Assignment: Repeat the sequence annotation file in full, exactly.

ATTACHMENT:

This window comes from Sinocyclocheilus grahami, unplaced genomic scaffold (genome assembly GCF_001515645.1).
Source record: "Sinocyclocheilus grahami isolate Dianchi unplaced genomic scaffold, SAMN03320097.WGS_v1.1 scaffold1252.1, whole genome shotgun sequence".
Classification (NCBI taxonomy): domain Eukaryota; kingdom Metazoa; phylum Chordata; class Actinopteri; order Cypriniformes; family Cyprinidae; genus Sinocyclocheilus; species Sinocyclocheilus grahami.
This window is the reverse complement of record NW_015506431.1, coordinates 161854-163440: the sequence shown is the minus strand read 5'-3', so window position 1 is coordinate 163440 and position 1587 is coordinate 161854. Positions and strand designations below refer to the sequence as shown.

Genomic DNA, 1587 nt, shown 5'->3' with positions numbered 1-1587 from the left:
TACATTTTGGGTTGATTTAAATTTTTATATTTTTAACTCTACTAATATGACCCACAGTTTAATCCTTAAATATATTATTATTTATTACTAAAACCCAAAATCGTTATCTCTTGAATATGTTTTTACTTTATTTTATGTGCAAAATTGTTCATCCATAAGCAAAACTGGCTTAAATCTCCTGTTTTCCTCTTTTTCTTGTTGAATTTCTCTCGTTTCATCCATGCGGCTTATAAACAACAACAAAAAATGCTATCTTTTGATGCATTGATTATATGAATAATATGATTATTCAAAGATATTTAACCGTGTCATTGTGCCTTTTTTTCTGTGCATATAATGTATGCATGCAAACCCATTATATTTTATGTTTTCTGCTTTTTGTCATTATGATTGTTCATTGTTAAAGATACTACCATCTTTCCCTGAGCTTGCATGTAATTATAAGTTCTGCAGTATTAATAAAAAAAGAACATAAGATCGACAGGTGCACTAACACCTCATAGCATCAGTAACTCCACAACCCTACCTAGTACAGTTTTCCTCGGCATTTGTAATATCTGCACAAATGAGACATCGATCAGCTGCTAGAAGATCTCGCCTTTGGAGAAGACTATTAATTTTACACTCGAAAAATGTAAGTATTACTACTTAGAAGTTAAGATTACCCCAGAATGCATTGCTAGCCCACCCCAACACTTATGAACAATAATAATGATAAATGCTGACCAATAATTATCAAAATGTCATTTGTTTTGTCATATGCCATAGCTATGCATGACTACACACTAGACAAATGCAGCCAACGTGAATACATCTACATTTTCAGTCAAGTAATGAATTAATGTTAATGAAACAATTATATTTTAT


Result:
This window comes from Sinocyclocheilus grahami, unplaced genomic scaffold (genome assembly GCF_001515645.1).
Source record: "Sinocyclocheilus grahami isolate Dianchi unplaced genomic scaffold, SAMN03320097.WGS_v1.1 scaffold1252.1, whole genome shotgun sequence".
Classification (NCBI taxonomy): domain Eukaryota; kingdom Metazoa; phylum Chordata; class Actinopteri; order Cypriniformes; family Cyprinidae; genus Sinocyclocheilus; species Sinocyclocheilus grahami.
This window is the reverse complement of record NW_015506431.1, coordinates 161854-163440: the sequence shown is the minus strand read 5'-3', so window position 1 is coordinate 163440 and position 1587 is coordinate 161854. Positions and strand designations below refer to the sequence as shown.

Genomic DNA, 1587 nt, shown 5'->3' with positions numbered 1-1587 from the left:
TACATTTTGGGTTGATTTAAATTTTTATATTTTTAACTCTACTAATATGACCCACAGTTTAATCCTTAAATATATTATTATTTATTACTAAAACCCAAAATCGTTATCTCTTGAATATGTTTTTACTTTATTTTATGTGCAAAATTGTTCATCCATAAGCAAAACTGGCTTAAATCTCCTGTTTTCCTCTTTTTCTTGTTGAATTTCTCTCGTTTCATCCATGCGGCTTATAAACAACAACAAAAAATGCTATCTTTTGATGCATTGATTATATGAATAATATGATTATTCAAAGATATTTAACCGTGTCATTGTGCCTTTTTTTCTGTGCATATAATGTATGCATGCAAACCCATTATATTTTATGTTTTCTGCTTTTTGTCATTATGATTGTTCATTGTTAAAGATACTACCATCTTTCCCTGAGCTTGCATGTAATTATAAGTTCTGCAGTATTAATAAAAAAAGAACATAAGATCGACAGGTGCACTAACACCTCATAGCATCAGTAACTCCACAACCCTACCTAGTACAGTTTTCCTCGGCATTTGTAATATCTGCACAAATGAGACATCGATCAGCTGCTAGAAGATCTCGCCTTTGGAGAAGACTATTAATTTTACACTCGAAAAATGTAAGTATTACTACTTAGAAGTTAAGATTACCCCAGAATGCATTGCTAGCCCACCCCAACACTTATGAACAATAATAATGATAAATGCTGACCAATAATTATCAAAATGTCATTTGTTTTGTCATATGCCATAGCTATGCATGACTACACACTAGACAAATGCAGCCAACGTGAATACATCTACATTTTCAGTCAAGTAATGAATTAATGTTAATGAAACAATTATATTTTAT